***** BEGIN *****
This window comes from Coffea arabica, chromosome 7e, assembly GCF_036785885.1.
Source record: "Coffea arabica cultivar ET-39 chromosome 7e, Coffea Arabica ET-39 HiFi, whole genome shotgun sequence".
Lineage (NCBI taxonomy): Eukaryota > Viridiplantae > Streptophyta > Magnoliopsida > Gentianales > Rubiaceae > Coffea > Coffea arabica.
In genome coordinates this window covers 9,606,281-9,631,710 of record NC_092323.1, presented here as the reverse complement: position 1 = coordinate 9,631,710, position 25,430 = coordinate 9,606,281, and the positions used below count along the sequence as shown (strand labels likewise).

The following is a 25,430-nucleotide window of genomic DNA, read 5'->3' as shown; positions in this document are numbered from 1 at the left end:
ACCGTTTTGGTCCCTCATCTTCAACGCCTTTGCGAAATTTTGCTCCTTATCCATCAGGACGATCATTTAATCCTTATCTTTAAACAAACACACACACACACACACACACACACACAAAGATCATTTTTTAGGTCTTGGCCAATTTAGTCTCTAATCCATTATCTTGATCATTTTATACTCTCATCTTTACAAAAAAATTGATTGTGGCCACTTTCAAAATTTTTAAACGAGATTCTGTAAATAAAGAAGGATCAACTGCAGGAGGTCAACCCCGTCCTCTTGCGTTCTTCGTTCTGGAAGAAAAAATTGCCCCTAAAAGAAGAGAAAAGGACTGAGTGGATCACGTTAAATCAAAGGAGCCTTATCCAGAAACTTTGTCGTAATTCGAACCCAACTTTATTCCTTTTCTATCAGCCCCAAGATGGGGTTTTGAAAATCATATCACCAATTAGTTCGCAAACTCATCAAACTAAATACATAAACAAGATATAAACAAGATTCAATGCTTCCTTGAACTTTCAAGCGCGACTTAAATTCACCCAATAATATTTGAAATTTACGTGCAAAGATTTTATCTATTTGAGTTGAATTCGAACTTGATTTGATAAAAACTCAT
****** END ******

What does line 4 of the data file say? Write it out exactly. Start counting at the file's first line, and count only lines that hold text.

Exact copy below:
In genome coordinates this window covers 9,606,281-9,631,710 of record NC_092323.1, presented here as the reverse complement: position 1 = coordinate 9,631,710, position 25,430 = coordinate 9,606,281, and the positions used below count along the sequence as shown (strand labels likewise).